First-Line Atezolizumab Plus Bevacizumab Receives Breakthrough Therapy Designation for HCC
Twenty-three systemic therapy-naive patients with advanced hepatocellular carcinoma received atezolizumab plus bevacizumab every 3 weeks.
The US Food and Drug Administration (FDA) has granted breakthrough therapy designation to atezolizumab and bevacizumab combination therapy as a first-line option for the treatment of patients with advanced or metastatic hepatocellular carcinoma (HCC), according to a press release.1
The FDA based its decision on results from a multicenter phase 1b (ClinicalTrials.gov Identifier: NCT02715531) study, for which researchers randomly assigned patients to 5 different treatment arms. Twenty-three evaluable, systemic therapy-naive patients with advanced HCC were assigned to arm A and received atezolizumab 1200 mg plus bevacizumab 15 mg/kg every 3 weeks.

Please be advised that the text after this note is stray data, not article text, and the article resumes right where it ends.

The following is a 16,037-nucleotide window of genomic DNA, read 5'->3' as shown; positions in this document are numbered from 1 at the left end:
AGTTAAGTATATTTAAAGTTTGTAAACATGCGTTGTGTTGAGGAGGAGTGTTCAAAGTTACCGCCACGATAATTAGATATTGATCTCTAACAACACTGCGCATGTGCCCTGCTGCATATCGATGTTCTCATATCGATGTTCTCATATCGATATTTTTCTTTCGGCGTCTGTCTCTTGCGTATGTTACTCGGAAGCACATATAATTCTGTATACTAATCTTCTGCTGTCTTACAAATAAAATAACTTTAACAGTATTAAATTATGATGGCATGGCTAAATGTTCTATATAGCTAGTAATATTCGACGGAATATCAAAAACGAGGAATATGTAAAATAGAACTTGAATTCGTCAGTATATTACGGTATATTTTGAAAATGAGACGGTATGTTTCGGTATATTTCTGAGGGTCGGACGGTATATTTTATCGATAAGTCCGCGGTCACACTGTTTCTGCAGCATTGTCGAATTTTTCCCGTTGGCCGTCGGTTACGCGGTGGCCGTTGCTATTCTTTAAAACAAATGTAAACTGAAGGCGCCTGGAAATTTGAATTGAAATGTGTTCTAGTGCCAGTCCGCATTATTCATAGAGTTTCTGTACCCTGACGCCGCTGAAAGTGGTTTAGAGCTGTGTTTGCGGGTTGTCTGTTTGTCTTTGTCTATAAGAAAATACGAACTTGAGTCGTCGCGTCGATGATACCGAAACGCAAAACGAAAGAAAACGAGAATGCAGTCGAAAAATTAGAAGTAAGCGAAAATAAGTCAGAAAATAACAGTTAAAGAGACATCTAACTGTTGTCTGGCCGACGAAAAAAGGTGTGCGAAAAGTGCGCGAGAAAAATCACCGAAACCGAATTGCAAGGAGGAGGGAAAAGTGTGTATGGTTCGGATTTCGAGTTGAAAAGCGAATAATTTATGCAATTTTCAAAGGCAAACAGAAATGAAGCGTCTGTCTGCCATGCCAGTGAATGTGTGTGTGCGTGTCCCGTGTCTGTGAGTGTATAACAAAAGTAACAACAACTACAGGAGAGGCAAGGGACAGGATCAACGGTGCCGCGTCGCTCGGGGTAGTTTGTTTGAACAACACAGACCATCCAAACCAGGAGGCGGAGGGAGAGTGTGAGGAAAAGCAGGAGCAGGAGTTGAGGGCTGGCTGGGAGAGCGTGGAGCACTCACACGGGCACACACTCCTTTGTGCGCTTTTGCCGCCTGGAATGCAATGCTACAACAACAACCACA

After a median follow-up of 10.3 months, an independent review facility analysis showed that 65% (23) of patients had a response to treatment. All subgroups exhibited a response regardless of the etiology of their disease (eg, Hepatitis B, Hepatitis C, non-viral), region, high versus low baseline alpha-fetoprotein levels, or spread of tumor beyond the liver. Investigator assessments showed a response rate of 61% (14 patients).
Median duration of response, overall survival, progression-free survival, and time-to-progression were not yet evaluable at the current analysis.
In the safety evaluable population of 43 patients, grade 3 to 4 treatment-related adverse events (AE) were observed in 28% (12) of patients; no grade 5 AEs were reported.
Breakthrough therapy designation is granted to shorten the development and review period for therapies that treat serious or life-threatening conditions with limited treatment options.
- FDA grants Breakthrough Therapy Designation for Roche's Tecentriq in combination with Avastin as first-line treatment for advanced or metastatic hepatocellular carcinoma (HCC) [press release]. Basel, Switzerland; Roche; July 18, 2018. http://hugin.info/174806/R/2205644/857058.pdf. Accessed July 18, 2018.